Brad (00:35:19):
And here’s a final question. I think it’s from Jay. It might be from someone else. Sorry, if it is. Hey, do you ever wake up in the middle of the night hungry? For those of us on low carb diets, is it normal to wake up hungry in the middle of the night? If not, what should we do? Increase our carbon intake? Have a fatty snack like cheese, peanut butter, something else before bed? Or do we fight through it and wait for the hunger to subside? So I don’t think that happens to too many people, but I’m going contend that that’s not a great sign. We do not want to be waking up in the middle of the night feeling hungry. That’s a sign that something is off with our energy balance and our ability to, for example, regulate blood sugar and stress hormones as we sleep.

Brad (00:36:07):
So when we sleep, everything should kind of go dark for the evening. Our digestive function, our stress hormone function, and even, uh, as Dr. Maffetone contends, our urge to urinate in the middle of the night is potentially problematic, as it may suggest the adrenal glands are being stimulated and prompting the kidneys to experience urgency. Those of you Latin students, know that adrenal add renal literally means next to renal, next to kidney, and the adrenal glands are perched on top of the kidneys. So, Maffetone’s ideal is that you can sleep through the night without having to get up to pee. Pretty interesting. Take some other people. I heard Dr. Andrew Huberman say that that was no big deal. And if you just try to get back to sleep, don’t disturb yourself with a lot of bright light when you get up to pee.

Brad (00:37:04):
I like to have my little red flashlight that I found on Amazon that emits a red colored beam rather than a white colored beam, and believe to be less disruptive to melatonin and to circadian rhythm, but feeling hungry in the middle of the night. I believe that’s a telltale overactivation of the stress response and a sign of depleted energy or diminished cellular energy status, uh, likely prompted by either excessive stress, excessive training, and as the listener, j proposes perhaps, insufficient carbohydrate intake to fuel your busy active day and fitness regimen. So certainly, you can wake up and answer the bell if desired, to consume something and kind of put to rest that spike in ghrelln. That’s the most prominent hunger hormone that actually does cause the secretion of juices in the stomach. And that’s where you get your stomach growling. That’s why your stomach is growling when you feel hungry due to the activation of ghrelln or the spike in ghrelln.

Brad (00:38:14):
And I’ve experienced that on occasion, most frequently when I was training really hard as a triathlete, I’d wake up starving and go, inhale a bunch of cookies or whatever was around, and then go back to sleep. But I don’t think that’s a sign of health and stress, rest balance. And so we want to wind the story backwards, run it back as they say now, the new expression never knew what it was. We wanna run that thing back to the previous day and make sure that you have really nutrient-dense meals, eating to satiety, making the best choices, and on the flip side, regulating your energy expenditure in general, whether it’s through workouts or through, um, your busy, hectic, stressful day. So when we talk about energy balance, we always think, uh, mainly in terms of, uh, what kind of calories am I eating?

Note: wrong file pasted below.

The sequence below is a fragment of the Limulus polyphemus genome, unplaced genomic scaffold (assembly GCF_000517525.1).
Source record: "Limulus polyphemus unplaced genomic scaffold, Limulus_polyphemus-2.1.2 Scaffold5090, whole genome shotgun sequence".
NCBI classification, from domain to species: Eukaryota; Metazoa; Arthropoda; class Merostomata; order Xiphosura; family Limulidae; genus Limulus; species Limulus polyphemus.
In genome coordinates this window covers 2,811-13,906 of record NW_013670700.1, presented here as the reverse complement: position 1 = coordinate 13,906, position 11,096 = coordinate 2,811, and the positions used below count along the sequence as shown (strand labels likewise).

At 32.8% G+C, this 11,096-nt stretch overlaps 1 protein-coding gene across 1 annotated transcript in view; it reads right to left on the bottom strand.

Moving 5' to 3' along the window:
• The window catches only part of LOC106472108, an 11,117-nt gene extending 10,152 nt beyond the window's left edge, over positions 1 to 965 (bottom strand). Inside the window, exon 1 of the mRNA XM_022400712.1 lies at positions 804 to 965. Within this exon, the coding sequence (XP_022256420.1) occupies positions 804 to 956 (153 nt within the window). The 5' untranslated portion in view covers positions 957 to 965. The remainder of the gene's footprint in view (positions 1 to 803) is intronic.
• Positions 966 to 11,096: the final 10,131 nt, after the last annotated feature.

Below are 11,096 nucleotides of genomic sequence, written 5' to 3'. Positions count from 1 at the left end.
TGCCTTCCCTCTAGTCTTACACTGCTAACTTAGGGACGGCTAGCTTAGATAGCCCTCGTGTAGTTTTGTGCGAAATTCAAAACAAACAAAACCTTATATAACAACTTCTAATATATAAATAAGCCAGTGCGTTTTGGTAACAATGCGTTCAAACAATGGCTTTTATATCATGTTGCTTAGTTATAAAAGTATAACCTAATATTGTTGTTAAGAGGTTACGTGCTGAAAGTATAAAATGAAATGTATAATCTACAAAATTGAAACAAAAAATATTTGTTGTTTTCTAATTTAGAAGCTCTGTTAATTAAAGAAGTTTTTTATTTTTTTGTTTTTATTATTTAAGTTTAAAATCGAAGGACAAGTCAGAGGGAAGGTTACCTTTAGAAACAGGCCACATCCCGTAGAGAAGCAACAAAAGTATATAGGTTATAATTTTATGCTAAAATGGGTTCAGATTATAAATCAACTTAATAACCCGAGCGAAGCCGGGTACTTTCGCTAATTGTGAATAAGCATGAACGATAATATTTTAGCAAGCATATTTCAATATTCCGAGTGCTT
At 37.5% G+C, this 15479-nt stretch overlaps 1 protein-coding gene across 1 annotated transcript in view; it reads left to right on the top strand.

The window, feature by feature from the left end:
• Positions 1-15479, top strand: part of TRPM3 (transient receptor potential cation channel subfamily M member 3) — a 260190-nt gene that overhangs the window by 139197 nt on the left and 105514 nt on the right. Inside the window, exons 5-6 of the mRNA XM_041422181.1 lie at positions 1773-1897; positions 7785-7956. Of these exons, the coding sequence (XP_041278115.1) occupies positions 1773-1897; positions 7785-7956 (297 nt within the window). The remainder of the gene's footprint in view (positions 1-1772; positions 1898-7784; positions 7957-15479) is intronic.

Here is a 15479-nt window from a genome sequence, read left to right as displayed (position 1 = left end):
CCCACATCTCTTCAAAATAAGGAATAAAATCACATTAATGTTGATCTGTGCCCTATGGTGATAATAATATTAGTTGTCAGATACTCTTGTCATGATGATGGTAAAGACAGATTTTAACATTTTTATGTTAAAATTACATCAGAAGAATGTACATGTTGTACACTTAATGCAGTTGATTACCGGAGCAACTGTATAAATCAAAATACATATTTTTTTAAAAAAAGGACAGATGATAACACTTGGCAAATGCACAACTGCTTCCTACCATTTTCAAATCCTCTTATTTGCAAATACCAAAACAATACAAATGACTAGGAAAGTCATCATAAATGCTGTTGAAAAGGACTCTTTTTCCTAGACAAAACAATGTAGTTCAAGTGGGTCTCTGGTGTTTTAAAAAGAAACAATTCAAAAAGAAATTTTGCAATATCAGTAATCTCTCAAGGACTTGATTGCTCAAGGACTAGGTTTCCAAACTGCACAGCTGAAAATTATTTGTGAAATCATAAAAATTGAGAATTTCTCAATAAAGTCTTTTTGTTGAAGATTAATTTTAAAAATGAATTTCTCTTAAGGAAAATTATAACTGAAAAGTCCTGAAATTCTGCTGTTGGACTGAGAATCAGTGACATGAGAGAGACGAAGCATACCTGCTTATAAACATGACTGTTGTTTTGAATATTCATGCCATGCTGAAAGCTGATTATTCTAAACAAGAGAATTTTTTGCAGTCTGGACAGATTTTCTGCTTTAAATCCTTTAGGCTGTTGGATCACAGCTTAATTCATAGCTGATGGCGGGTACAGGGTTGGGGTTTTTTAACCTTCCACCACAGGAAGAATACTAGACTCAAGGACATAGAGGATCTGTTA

Brad (00:39:05):
But we also have that other side of the coin where we wanna optimize our cellular energy status at all times by consuming sufficient quantities of nutrient dense foods, but also carefully regulating our energy expenditure so we don’t overdo it and wake up in the middle of the night hungry. So yeah, that’s a red flag, and let’s take care of things so that that’s not a regular occurrence.

Brad (00:39:30):
Andy writes in and says, Hey, Brad, this question’s been on my mind for a long time. So, regarding the healthiest humans, and going back to the ancestral example thousands of years ago, why today are we encouraged to drink lots of water? Just like how burning our own fat for fuel relates to intermittent fasting? Wouldn’t the amount of water we consume also be a thing to look at what’s healthiest? I’m just not convinced there’s been great research or solid thinking, yet, if humans were healthiest while ingesting animal fats, were they also healthier while not drinking a lot of water throughout the day?

Brad (00:40:07):
This is a really interesting topic to discuss. And in the original Primal Blueprint back in 2009, Mark Sisson and I, referenced a lot of research about how wonderful the human thirst mechanism operates. There’s a guy named Dr. Hines Valton at Cornell University, and he talks about the wonderful capability of the kidneys to retain more fluid or release more fluid or regulate the sodium, uh, fluid balance in the body, which is so important at all times 24 7. We want to have that, those kidneys functioning optimally. So we have that perfect balance of sodium and fluid and how the thirst mechanism will give us a profound signal to consume more fluid if we do get a little bit dehydrated. So at the point where you, you are 2% concentrated with your fluid balance, in other words, you’re 2% dehydrated, you’re going to experience strong sensations of thirst, and you don’t really get into any, uh, medical or health difficulty until you are 5% concentrated.

Brad (00:41:16):